Steve gives a hollow smile, and the traffic starts to move.

“Where do you want me to drop you?” he asks, as Brooklyn starts to dawn on them.

Bucky thinks. And smiles. “Prospect park.”

Steve nods, and then they’re over the bridge.

The radio slurs into a Chicago song, and Steve’s heart trips in his chest as he hears the words. It’s cruel irony, and he reaches down to change it- to anything, even Bucky’s ridiculous modern station- but Bucky’s hand stops his.

He chances a glance off the road and Bucky’s eyes meet his. Bucky slowly but surely takes his hand off the dial, and Steve wonders if this will be the last song they ever listen to together. They’ve had so many songs, and they’ve all been counting down to now.

But no- they stop at a red light halfway there and the song fades out and Phil Collins fades on, and Steve thinks maybe he can do this after all.

“Here,” Bucky says, far too soon. Steve rolls to a stop at the side of the park and Bucky unlocks his door.

Steve helps him load his things out of the back and into his backpack, and before Steve knows it, Bucky's packed and ready to go, standing in front of the truck and looking at Steve, and Steve can’t do anything but look back.

“I,” Bucky says, and rubs the back of his neck. “Thanks, Steve. For… everything.”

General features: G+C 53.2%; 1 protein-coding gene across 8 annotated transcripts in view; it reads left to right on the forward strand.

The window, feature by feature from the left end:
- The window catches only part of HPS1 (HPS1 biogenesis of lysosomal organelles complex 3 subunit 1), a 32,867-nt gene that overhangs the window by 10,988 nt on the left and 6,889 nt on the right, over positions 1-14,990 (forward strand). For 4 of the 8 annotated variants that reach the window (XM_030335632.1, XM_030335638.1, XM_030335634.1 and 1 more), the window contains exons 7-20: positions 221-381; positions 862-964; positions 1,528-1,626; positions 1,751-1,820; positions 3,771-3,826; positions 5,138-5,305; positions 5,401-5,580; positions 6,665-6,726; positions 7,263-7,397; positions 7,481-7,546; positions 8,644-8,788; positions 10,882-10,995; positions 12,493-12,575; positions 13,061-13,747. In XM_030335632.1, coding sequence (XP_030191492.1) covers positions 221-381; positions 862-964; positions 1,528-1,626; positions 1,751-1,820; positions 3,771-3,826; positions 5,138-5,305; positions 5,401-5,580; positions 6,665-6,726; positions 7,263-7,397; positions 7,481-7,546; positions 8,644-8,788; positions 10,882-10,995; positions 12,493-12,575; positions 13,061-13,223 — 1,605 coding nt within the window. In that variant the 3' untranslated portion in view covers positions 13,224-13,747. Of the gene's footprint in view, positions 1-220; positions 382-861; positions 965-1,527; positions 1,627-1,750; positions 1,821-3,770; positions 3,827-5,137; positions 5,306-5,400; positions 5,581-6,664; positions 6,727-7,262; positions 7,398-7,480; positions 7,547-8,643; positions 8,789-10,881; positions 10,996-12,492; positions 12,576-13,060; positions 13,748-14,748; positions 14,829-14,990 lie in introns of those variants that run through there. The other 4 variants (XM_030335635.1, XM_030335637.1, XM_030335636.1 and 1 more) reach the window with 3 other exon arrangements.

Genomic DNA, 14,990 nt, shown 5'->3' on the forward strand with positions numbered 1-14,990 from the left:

“Yeah,” Steve says. He wants to give Bucky something- anything- but all he has is himself and the road, and now Bucky’s saying goodbye to both.

Bucky hesitates, as if he’s expecting something to happen, expecting Steve to say something, expecting some force to pull him back into the truck and send him flying back to Oregon. But nothing happens, and he lets out his breath and grabs the straps of his backpack and buckles them together.

“Well,” he says. “This is it, I guess.”

Steve nods. He’s thought of this moment a hundred times, thought of words and sentences and hands on his cheeks, but none of it comes. And then Bucky rushes up to meet him, gripping him around the neck in a hug and burying his face into Steve's neck. And then there's no snow around them, no nip of wind, no cold. There's just Bucky. They breathe together, trying to stretch this moment out for as long as they can. 

"Careful," Steve murmurs, after a while. "Don't let me hold you too long, or I'll never let you go."